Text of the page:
What really sets the Bagot stories apart is the long concluding story, the almost-novella “The Springs of Affection", which is told from the perspective of Martin's spinster sister Min, decades later, after Martin and Delia have passed away. Delia is a veritable ray of sunshine compared to Min, who never forgave Martin for marrying Delia and breaking up (in her view) the tight circle of Martin, Min, the two other Bagot sisters and their mother. (Martin married first, followed by the two sisters, leaving Min alone with her mother, and later to herself.) We never really see what kind of life Delia had after her kids grew up, but even if she felt as bitter and abandoned as Rose Derdon, and even if she never really reconciled with Martin, she still had a far happier life than Min Bagot ever had.

April 24, 2018 in Books | Permalink | Comments (0)

“Their names were the same, that was all.”

In Val Mulkerns' Very Like a Whale, 27-year-old Ben Ryan returns to his native Dublin after several years away, on the Continent.

In the week he'd been home he had met some of the old crowd around the pubs and he was meeting another fellow this afternoon in town. The trouble was that they were not the old crowd any more. Their names were the same, that was all. When they used to dump their crash helmets under his bed in the hospital and spend hours hanging around Dandelion Green with him on Saturdays and Sundays they were all heads. They wanted to get out of the rat race, as he did, and they talked for hours about going all together to a Greek island to live by mending fishermen's nets or picking peaches, shelling almonds, making hippy jewellery (there was one guy who was going to teach the rest). The plan was to sleep on the beaches in summer and make enough money to rent a little flat-roofed island house in winter where they could smoke their pot and play their Rolling Stones and screw their women until spring came. Nobody wanted to join a bank or take a Master's Degree or get into the Civil Service. Nobody wanted to teach. Nobody wanted a house in Celbridge and a mortgage and a car and a wife and three kids.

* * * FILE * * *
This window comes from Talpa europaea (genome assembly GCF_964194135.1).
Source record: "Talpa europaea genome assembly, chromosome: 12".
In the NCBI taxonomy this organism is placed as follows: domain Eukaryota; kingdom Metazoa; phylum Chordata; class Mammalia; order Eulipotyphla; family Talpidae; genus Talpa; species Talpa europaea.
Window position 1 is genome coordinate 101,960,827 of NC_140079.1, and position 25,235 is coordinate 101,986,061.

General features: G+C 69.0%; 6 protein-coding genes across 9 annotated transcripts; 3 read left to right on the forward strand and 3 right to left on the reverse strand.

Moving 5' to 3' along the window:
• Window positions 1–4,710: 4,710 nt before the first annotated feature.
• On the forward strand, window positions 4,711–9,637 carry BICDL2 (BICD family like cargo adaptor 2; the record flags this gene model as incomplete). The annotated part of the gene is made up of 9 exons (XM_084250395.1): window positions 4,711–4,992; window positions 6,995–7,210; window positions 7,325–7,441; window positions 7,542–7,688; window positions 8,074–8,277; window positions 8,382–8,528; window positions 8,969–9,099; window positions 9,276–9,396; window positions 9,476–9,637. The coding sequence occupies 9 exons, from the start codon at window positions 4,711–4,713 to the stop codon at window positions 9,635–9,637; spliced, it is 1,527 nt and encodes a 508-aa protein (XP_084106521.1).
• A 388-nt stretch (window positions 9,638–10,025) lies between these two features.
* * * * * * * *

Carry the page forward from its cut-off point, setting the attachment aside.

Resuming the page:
And of course, that's exactly what the old crowd ended up with. All except Ben, who is still wandering. Good book so far. 

April 19, 2018 in Books | Permalink | Comments (0)

Opening Lines

“It had never before been a problem which of them to visit first because they had been together every other time. Every other time he had got off the boat, hoisted up his rucksack, and walked with the straggle of travellers to where familiar faces were waiting beyond the barrier.”
- Val Mulkerns, Very Like a Whale

"I’m not here by choice."
- Giano Cromley, The Last Good Halloween

”Even standing still, finally, Ray Welter's body remained in motion and subject to inner tidal forces beyond his control."
- Andrew Ervin, Burning Down George Orwell's House

"No one would have believed in the last years of the nineteenth century that this world was being watched keenly and closely by intelligences greater than man's and yet as mortal as his own; that as men busied themselves about their various concerns they were scrutinised and studied, perhaps almost as narrowly as a man with a microscope might scrutinise the transient creatures that swarm and multiply in a drop of water."
- H.G. Wells, The War of the Worlds

"We slept in what had once been the gymnasium."
- Margaret Atwood, The Handmaid's Tale

"Marley was dead, to begin with."
- Charles Dickens, A Christmas Carol

"The first sound in the mornings was the clumping of the mill-girls' clogs down the cobbled street. Earlier than that, I suppose, there were factory whistles which I was never awake to hear."
- George Orwell, The Road to Wigan Pier

"Cannery Row in Monterey in California is a poem, a stink, a grating noise, a quality of light, a tone, a habit, a nostalgia, a dream."
- John Steinbeck, Cannery Row

"A nurse held the door open for them."
- Eudora Welty, The Optimist's Daughter

"The two grubby small boys with tow-colored hair who were digging among the ragweed in the front yard sat back on their heels and said, 'Hello,' when the tall bony man with straw-colored hair turned in at their gate."
- Katherine Anne Porter, Noon Wine

"Heraldic and unflagging it chugged up the mountain road, the sound, a new sound jarring in on the profoundly pensive landscape. A new sound and a new machine, its squat front the colour of baked brick, the ridges of the big wheels scummed in muck, wet muck and dry muck, leaving their maggoty trails."